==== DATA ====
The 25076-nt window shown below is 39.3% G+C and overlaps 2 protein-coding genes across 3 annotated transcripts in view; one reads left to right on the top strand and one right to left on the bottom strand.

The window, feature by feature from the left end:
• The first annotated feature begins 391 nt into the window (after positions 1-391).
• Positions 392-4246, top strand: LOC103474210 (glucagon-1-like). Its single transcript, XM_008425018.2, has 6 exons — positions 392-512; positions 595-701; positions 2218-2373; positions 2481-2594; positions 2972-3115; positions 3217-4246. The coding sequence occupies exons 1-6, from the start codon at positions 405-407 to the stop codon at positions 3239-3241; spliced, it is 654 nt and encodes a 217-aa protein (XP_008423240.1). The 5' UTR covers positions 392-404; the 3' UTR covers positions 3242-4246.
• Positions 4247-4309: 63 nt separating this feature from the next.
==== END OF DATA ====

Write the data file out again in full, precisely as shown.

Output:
The 25076-nt window shown below is 39.3% G+C and overlaps 2 protein-coding genes across 3 annotated transcripts in view; one reads left to right on the top strand and one right to left on the bottom strand.

The window, feature by feature from the left end:
• The first annotated feature begins 391 nt into the window (after positions 1-391).
• Positions 392-4246, top strand: LOC103474210 (glucagon-1-like). Its single transcript, XM_008425018.2, has 6 exons — positions 392-512; positions 595-701; positions 2218-2373; positions 2481-2594; positions 2972-3115; positions 3217-4246. The coding sequence occupies exons 1-6, from the start codon at positions 405-407 to the stop codon at positions 3239-3241; spliced, it is 654 nt and encodes a 217-aa protein (XP_008423240.1). The 5' UTR covers positions 392-404; the 3' UTR covers positions 3242-4246.
• Positions 4247-4309: 63 nt separating this feature from the next.